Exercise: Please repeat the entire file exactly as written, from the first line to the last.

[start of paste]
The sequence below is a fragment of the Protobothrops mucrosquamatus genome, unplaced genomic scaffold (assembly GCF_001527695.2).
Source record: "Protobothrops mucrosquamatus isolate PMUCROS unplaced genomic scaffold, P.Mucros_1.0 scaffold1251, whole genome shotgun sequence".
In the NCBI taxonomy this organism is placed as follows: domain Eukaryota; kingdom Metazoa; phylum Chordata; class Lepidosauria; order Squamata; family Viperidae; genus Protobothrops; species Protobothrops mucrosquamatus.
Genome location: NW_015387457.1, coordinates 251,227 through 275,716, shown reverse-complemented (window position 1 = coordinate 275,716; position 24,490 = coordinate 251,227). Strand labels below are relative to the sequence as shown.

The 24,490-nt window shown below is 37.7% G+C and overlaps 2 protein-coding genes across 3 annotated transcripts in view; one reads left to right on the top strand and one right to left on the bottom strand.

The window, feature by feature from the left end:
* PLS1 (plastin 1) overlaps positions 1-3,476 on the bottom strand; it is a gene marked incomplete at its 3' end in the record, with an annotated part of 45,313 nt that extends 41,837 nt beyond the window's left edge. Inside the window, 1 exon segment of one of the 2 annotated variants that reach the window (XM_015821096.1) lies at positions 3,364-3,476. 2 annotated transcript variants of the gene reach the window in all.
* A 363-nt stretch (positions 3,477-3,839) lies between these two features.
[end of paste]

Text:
The sequence below is a fragment of the Protobothrops mucrosquamatus genome, unplaced genomic scaffold (assembly GCF_001527695.2).
Source record: "Protobothrops mucrosquamatus isolate PMUCROS unplaced genomic scaffold, P.Mucros_1.0 scaffold1251, whole genome shotgun sequence".
In the NCBI taxonomy this organism is placed as follows: domain Eukaryota; kingdom Metazoa; phylum Chordata; class Lepidosauria; order Squamata; family Viperidae; genus Protobothrops; species Protobothrops mucrosquamatus.
Genome location: NW_015387457.1, coordinates 251,227 through 275,716, shown reverse-complemented (window position 1 = coordinate 275,716; position 24,490 = coordinate 251,227). Strand labels below are relative to the sequence as shown.

The 24,490-nt window shown below is 37.7% G+C and overlaps 2 protein-coding genes across 3 annotated transcripts in view; one reads left to right on the top strand and one right to left on the bottom strand.

The window, feature by feature from the left end:
* PLS1 (plastin 1) overlaps positions 1-3,476 on the bottom strand; it is a gene marked incomplete at its 3' end in the record, with an annotated part of 45,313 nt that extends 41,837 nt beyond the window's left edge. Inside the window, 1 exon segment of one of the 2 annotated variants that reach the window (XM_015821096.1) lies at positions 3,364-3,476. 2 annotated transcript variants of the gene reach the window in all.
* A 363-nt stretch (positions 3,477-3,839) lies between these two features.